Location

University of Windsor

Document Type

Paper

Keywords

dismissal, credibility, authority, women, ad verecundiam fallacy, arguments, Walton, emotions, language, gender.

Start Date

18-5-2011 9:00 AM

End Date

21-5-2011 5:00 PM

Abstract

The first part of this paper will look at how essential features of power and authority affect the credibility of arguments. Empirical evidence from communication studies and feminist writings, such Sue Campbell, and Robin Lakoff, shows that there is inherent disparity in the reception of arguments when presented by men and women. The second part will aim to elucidate how this problem of lack of authority is not addressed by the ad verecundiam fallacy.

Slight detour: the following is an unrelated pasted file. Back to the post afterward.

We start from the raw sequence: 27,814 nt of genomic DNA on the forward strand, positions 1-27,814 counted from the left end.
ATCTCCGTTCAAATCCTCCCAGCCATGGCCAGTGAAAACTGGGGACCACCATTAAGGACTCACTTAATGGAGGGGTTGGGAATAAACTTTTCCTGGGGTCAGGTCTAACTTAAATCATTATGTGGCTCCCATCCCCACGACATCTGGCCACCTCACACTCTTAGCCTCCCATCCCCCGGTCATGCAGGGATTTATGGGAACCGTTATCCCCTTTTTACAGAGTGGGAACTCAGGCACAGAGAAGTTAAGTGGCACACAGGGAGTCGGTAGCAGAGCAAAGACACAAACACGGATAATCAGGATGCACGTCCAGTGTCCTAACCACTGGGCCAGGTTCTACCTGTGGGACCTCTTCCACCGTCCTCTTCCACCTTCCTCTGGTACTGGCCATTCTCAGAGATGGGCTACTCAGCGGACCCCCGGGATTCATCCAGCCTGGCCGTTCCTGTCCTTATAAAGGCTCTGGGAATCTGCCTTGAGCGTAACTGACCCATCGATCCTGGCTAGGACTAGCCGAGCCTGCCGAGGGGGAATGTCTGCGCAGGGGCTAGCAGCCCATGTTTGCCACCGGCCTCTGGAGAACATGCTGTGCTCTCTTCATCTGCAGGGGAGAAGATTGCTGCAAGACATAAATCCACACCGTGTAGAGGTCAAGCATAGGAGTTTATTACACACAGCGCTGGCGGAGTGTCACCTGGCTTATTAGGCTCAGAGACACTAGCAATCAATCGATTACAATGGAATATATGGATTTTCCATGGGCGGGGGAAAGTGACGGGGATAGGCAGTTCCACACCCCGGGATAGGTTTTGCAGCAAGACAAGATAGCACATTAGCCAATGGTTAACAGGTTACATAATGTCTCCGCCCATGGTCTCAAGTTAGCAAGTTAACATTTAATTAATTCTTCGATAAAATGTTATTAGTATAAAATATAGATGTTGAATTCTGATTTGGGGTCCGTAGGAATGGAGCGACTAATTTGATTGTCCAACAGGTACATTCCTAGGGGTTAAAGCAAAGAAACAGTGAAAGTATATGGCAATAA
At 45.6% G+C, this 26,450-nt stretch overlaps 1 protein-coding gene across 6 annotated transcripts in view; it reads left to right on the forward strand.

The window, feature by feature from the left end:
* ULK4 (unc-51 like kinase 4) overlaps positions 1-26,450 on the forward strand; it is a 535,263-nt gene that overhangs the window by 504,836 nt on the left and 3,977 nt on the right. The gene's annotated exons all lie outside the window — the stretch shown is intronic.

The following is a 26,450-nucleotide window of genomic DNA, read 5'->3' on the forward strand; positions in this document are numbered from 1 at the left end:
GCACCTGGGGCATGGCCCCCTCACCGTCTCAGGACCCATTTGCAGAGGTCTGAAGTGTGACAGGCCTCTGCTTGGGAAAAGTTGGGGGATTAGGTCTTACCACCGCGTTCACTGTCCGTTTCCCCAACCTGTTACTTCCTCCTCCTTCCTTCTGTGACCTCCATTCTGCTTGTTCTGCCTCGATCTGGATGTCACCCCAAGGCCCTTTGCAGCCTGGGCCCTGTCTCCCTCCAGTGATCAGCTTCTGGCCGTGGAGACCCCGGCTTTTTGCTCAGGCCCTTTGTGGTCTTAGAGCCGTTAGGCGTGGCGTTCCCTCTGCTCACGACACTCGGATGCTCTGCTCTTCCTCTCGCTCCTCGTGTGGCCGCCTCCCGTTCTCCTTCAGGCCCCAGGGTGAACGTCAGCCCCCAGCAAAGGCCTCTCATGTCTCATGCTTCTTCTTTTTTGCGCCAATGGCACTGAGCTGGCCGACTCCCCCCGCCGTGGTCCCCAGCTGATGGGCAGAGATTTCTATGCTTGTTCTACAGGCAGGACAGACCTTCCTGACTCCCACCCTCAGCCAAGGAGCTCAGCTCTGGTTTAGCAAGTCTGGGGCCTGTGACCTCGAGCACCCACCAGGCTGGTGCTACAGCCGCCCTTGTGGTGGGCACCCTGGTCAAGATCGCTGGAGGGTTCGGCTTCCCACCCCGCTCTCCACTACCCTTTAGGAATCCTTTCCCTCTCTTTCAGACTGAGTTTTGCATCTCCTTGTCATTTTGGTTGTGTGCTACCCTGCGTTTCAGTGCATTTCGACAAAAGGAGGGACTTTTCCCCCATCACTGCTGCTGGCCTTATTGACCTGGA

Creative Commons License

Creative Commons Attribution 4.0 License
This work is licensed under a Creative Commons Attribution 4.0 License.

Included in

Philosophy Commons

Share

COinS
 
May 18th, 9:00 AM May 21st, 5:00 PM

A gendered analysis of the role of authority in argumentation

University of Windsor

The first part of this paper will look at how essential features of power and authority affect the credibility of arguments. Empirical evidence from communication studies and feminist writings, such Sue Campbell, and Robin Lakoff, shows that there is inherent disparity in the reception of arguments when presented by men and women. The second part will aim to elucidate how this problem of lack of authority is not addressed by the ad verecundiam fallacy.